Is in-house really the holy grail for lawyers?

December 15, 2017

We have all become accustomed to hearing reasons lawyers want to leave private practice for an in-house position, but what are some of the challenges of becoming an in-house lawyer?

In-house does not always mean less hours

It is a myth that in-house practice always offers more work-life balance and more flexible working arrangements. Law is still a service industry and in-house lawyers are often under heavy pressure to hit tight deadlines to fit the needs of their non-lawyer colleagues, who may not appreciate the time required to understand and advise on a complex legal issue. That said, having a better understanding of the business and being able to see what is coming down the pipeline helps lawyers plan their time better. The resolution of a complex legal issue on a Friday afternoon for a Monday response can be made possible for those in-house through the assistance of those in private practice.

Business development by another name

Private practice lawyers are often intimidated by the need to undertake business development and a career in-house may be seen as a way to avoid it. The reality is, to be effective, an in-house lawyer must know, connect with, and be respected by their non-lawyer colleagues throughout the organization. Networking internally is not only key to better understanding one’s employer, but plays an integral role in building a reputation for being a trusted and valued team member.

One practice area vs. one client

In-house is often seen as a draw for lawyers who feel they are not able to expand the scope of their practice, often due to constraints of law firm structures that encourage lawyers to specialize within the framework of a narrowly defined practice group.

There are certainly great possibilities in-house to deal with a huge variety of legal issues, arising from the breadth of business interests and legal needs. However, variety can also be unsettling, particularly when a private practice lawyer is used to the relative comfort of having access to resources, research, and other specialist lawyers that a law firm environment provides.

Strategic adviser vs. lawyer

Moving from being an external adviser to an integral part of an organization should be one of the key reasons for a private practice lawyer to switch to an in-house role. Legal advice is always most practical and effective when the lawyer knows every aspect of how it will impact their organization.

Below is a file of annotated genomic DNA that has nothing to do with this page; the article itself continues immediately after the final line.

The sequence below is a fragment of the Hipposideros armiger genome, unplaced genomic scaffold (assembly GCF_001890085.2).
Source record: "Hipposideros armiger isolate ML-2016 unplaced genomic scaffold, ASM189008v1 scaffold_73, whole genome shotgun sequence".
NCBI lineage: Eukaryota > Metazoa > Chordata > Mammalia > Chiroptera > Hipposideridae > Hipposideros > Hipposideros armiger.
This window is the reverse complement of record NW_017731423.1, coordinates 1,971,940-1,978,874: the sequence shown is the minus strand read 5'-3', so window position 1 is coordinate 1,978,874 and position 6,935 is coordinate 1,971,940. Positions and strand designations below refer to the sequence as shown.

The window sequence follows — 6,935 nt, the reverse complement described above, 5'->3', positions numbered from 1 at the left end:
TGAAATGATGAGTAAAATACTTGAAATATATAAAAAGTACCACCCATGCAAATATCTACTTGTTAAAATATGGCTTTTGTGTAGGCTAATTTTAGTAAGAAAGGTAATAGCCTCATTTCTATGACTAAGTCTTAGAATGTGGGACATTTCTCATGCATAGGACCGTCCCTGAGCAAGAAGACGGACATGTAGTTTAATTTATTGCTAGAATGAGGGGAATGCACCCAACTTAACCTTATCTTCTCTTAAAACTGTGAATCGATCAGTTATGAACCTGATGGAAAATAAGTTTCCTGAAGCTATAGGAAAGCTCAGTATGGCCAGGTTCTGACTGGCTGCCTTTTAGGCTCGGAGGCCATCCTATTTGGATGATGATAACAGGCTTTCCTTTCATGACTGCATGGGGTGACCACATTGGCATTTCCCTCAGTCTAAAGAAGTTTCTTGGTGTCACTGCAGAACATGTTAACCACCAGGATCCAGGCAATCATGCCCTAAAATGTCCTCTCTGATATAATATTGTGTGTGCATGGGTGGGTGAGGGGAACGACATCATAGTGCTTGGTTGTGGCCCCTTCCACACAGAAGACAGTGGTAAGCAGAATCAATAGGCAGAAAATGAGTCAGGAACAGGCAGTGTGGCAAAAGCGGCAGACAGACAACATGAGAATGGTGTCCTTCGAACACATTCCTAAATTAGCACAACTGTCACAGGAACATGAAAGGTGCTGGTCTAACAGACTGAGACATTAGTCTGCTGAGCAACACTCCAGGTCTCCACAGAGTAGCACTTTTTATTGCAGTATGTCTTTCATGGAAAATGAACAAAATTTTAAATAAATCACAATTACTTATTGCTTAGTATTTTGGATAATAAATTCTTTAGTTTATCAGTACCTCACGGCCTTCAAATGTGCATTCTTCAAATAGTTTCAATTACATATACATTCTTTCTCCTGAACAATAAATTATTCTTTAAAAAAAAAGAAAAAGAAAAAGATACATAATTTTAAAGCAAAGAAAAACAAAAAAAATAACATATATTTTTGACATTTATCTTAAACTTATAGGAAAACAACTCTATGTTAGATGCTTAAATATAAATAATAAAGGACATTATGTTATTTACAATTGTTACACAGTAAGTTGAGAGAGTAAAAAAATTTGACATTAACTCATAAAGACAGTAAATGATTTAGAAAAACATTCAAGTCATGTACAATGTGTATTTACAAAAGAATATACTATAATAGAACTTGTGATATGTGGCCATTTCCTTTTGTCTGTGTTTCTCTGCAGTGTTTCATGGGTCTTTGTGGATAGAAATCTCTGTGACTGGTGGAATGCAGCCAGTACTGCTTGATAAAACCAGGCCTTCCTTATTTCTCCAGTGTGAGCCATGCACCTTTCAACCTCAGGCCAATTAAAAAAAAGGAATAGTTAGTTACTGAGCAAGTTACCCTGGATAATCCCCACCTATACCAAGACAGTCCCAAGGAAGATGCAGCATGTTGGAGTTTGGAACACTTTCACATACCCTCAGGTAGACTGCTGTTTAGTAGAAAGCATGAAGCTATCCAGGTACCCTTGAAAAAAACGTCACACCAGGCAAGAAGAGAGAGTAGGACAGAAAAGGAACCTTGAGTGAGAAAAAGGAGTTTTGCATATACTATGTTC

However, being on the inside also means joining business colleagues on the firing line: the in-house lawyer does not have the luxury of simply advising and then stepping back and letting their client make a decision. They are expected to be a full part of the decision-making and the (often more difficult) implementation process.

Does it make cents?

Most large law firms have similar compensation structures for their associates. In comparison, in-house compensation can vary widely depending on the size of the company and legal department, the importance the law department receives within the company, etc. Generally, base salaries are lower in-house but are often offset by bonuses, long-term incentive programs, stock-option plans, RRSP contributions, flex days, and great benefit plans. Not surprisingly, there is a large difference between in-house salaries across regions. For more information regarding compensation, download the In-House Counsel Compensation & Career Survey Report, the largest in-house counsel compensation survey in Canada.

A career in-house can offer a path that is both challenging and rewarding. The key is to know which factors are important to an individual lawyer in defining a successful career, and assessing them against what an in-house role might look like as compared to private practice.


Dal Bhathal, Managing Partner